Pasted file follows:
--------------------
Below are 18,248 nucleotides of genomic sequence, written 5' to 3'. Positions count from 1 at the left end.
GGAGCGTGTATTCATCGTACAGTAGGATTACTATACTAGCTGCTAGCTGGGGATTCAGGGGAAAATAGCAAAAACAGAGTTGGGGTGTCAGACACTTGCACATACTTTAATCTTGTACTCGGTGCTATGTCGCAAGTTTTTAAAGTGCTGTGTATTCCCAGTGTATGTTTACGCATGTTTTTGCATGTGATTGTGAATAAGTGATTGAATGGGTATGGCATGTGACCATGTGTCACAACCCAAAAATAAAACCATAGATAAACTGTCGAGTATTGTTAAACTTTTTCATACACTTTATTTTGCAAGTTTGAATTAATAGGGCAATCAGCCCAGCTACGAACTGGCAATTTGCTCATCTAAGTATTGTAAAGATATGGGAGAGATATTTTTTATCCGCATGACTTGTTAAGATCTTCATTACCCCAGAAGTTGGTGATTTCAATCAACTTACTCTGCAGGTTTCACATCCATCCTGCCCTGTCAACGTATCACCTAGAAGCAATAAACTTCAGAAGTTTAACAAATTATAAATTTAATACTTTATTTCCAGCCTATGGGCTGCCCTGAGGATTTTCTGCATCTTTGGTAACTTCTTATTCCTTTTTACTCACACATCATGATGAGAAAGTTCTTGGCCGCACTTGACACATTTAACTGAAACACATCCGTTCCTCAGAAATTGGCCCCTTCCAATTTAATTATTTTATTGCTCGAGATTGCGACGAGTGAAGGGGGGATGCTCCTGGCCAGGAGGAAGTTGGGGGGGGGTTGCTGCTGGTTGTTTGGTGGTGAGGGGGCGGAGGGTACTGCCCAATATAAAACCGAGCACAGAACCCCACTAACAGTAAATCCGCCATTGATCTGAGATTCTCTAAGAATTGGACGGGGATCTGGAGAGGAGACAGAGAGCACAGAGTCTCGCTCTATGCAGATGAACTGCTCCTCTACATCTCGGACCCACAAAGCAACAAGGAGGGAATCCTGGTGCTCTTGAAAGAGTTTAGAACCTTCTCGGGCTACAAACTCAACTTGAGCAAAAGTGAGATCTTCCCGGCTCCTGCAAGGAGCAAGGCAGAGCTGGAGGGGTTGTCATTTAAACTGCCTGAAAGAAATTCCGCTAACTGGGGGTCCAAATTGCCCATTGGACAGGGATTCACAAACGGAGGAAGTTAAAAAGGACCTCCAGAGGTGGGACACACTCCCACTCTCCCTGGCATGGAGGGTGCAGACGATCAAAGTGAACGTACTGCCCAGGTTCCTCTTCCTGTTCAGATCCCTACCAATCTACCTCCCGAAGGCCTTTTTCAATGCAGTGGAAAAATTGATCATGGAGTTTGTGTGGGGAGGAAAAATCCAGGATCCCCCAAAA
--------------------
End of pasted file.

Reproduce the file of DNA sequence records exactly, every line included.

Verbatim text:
Below are 18,248 nucleotides of genomic sequence, written 5' to 3'. Positions count from 1 at the left end.
GGAGCGTGTATTCATCGTACAGTAGGATTACTATACTAGCTGCTAGCTGGGGATTCAGGGGAAAATAGCAAAAACAGAGTTGGGGTGTCAGACACTTGCACATACTTTAATCTTGTACTCGGTGCTATGTCGCAAGTTTTTAAAGTGCTGTGTATTCCCAGTGTATGTTTACGCATGTTTTTGCATGTGATTGTGAATAAGTGATTGAATGGGTATGGCATGTGACCATGTGTCACAACCCAAAAATAAAACCATAGATAAACTGTCGAGTATTGTTAAACTTTTTCATACACTTTATTTTGCAAGTTTGAATTAATAGGGCAATCAGCCCAGCTACGAACTGGCAATTTGCTCATCTAAGTATTGTAAAGATATGGGAGAGATATTTTTTATCCGCATGACTTGTTAAGATCTTCATTACCCCAGAAGTTGGTGATTTCAATCAACTTACTCTGCAGGTTTCACATCCATCCTGCCCTGTCAACGTATCACCTAGAAGCAATAAACTTCAGAAGTTTAACAAATTATAAATTTAATACTTTATTTCCAGCCTATGGGCTGCCCTGAGGATTTTCTGCATCTTTGGTAACTTCTTATTCCTTTTTACTCACACATCATGATGAGAAAGTTCTTGGCCGCACTTGACACATTTAACTGAAACACATCCGTTCCTCAGAAATTGGCCCCTTCCAATTTAATTATTTTATTGCTCGAGATTGCGACGAGTGAAGGGGGGATGCTCCTGGCCAGGAGGAAGTTGGGGGGGGGTTGCTGCTGGTTGTTTGGTGGTGAGGGGGCGGAGGGTACTGCCCAATATAAAACCGAGCACAGAACCCCACTAACAGTAAATCCGCCATTGATCTGAGATTCTCTAAGAATTGGACGGGGATCTGGAGAGGAGACAGAGAGCACAGAGTCTCGCTCTATGCAGATGAACTGCTCCTCTACATCTCGGACCCACAAAGCAACAAGGAGGGAATCCTGGTGCTCTTGAAAGAGTTTAGAACCTTCTCGGGCTACAAACTCAACTTGAGCAAAAGTGAGATCTTCCCGGCTCCTGCAAGGAGCAAGGCAGAGCTGGAGGGGTTGTCATTTAAACTGCCTGAAAGAAATTCCGCTAACTGGGGGTCCAAATTGCCCATTGGACAGGGATTCACAAACGGAGGAAGTTAAAAAGGACCTCCAGAGGTGGGACACACTCCCACTCTCCCTGGCATGGAGGGTGCAGACGATCAAAGTGAACGTACTGCCCAGGTTCCTCTTCCTGTTCAGATCCCTACCAATCTACCTCCCGAAGGCCTTTTTCAATGCAGTGGAAAAATTGATCATGGAGTTTGTGTGGGGAGGAAAAATCCAGGATCCCCCAAAA